Caution: Traders at play
A career on Wall Street doesn’t usually involve hand-mixing cement and shoveling mulch.
A career on Wall Street doesn’t usually involve hand-mixing cement and shoveling mulch. Unless you work for Piper Jaffray. About 75 of the firm’s New York employees spent a Saturday off from the trading floor last month helping transform a parking lot into a 2,250-square-foot playground for Holy Cross School in Brooklyn’s East Flatbush section.
The Minneapolis-based firm, which gives 5 percent of its profits to charity, contributed a $55,000 grant to help fund the construction. The project took place on September 17. Volunteers from the elementary school and the neighborhood pitched in, erecting a spiral slide, monkey bars and bean-stalk climbers, among other amusements, for the school’s kids.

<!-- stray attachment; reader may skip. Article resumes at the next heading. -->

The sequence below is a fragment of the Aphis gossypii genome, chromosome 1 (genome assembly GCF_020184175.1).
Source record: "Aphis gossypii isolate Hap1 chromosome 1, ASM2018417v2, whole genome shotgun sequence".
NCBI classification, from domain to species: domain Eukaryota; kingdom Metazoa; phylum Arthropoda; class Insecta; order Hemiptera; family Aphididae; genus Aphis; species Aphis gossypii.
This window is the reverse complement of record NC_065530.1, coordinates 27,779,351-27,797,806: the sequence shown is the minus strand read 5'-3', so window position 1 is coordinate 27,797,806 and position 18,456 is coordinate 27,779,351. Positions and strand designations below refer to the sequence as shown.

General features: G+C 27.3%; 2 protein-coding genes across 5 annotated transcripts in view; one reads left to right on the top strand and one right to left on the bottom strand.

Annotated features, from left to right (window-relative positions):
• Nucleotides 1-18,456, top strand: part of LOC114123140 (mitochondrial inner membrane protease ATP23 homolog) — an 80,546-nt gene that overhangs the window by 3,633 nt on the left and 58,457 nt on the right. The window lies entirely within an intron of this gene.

Two Piper managing directors in New York, Steve Frankel and John Near, spearheaded the playground project after being contacted earlier this year by KaBoom, a Washington-based not-for-profit group that has built more than 800 playgrounds in urban neighborhoods since 1995. Piper has been expanding in New York in recent years and was looking for ways to spread some of its charitable dollars in the city.
“Who would not have wanted to work on a playground?” asks Frankel, 36, who toils in the firm’s institutional research sales group and took charge of building the slide. “It’s a great way to spend a Saturday.”